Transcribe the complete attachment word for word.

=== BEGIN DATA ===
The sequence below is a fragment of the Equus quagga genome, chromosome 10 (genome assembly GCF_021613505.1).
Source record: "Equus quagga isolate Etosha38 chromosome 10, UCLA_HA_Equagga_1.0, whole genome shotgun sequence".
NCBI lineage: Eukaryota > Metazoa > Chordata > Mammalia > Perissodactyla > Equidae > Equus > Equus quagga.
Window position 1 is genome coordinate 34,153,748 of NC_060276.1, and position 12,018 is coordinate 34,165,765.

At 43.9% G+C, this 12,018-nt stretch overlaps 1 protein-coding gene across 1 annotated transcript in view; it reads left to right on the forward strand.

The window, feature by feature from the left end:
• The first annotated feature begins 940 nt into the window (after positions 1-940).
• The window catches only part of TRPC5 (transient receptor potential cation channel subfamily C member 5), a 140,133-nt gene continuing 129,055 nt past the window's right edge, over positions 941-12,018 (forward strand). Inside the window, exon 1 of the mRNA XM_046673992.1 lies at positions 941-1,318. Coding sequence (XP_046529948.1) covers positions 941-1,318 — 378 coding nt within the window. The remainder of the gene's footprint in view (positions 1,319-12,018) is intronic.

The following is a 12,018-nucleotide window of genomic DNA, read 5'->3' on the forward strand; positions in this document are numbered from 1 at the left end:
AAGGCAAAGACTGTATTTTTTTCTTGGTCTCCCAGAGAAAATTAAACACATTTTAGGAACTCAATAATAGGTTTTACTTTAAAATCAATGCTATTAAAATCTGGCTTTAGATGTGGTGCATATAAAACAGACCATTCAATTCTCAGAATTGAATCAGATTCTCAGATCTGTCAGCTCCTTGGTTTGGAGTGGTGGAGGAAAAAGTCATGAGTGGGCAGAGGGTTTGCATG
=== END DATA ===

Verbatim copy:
The sequence below is a fragment of the Equus quagga genome, chromosome 10 (genome assembly GCF_021613505.1).
Source record: "Equus quagga isolate Etosha38 chromosome 10, UCLA_HA_Equagga_1.0, whole genome shotgun sequence".
NCBI lineage: Eukaryota > Metazoa > Chordata > Mammalia > Perissodactyla > Equidae > Equus > Equus quagga.
Window position 1 is genome coordinate 34,153,748 of NC_060276.1, and position 12,018 is coordinate 34,165,765.

At 43.9% G+C, this 12,018-nt stretch overlaps 1 protein-coding gene across 1 annotated transcript in view; it reads left to right on the forward strand.

The window, feature by feature from the left end:
• The first annotated feature begins 940 nt into the window (after positions 1-940).
• The window catches only part of TRPC5 (transient receptor potential cation channel subfamily C member 5), a 140,133-nt gene continuing 129,055 nt past the window's right edge, over positions 941-12,018 (forward strand). Inside the window, exon 1 of the mRNA XM_046673992.1 lies at positions 941-1,318. Coding sequence (XP_046529948.1) covers positions 941-1,318 — 378 coding nt within the window. The remainder of the gene's footprint in view (positions 1,319-12,018) is intronic.

The following is a 12,018-nucleotide window of genomic DNA, read 5'->3' on the forward strand; positions in this document are numbered from 1 at the left end:
AAGGCAAAGACTGTATTTTTTTCTTGGTCTCCCAGAGAAAATTAAACACATTTTAGGAACTCAATAATAGGTTTTACTTTAAAATCAATGCTATTAAAATCTGGCTTTAGATGTGGTGCATATAAAACAGACCATTCAATTCTCAGAATTGAATCAGATTCTCAGATCTGTCAGCTCCTTGGTTTGGAGTGGTGGAGGAAAAAGTCATGAGTGGGCAGAGGGTTTGCATG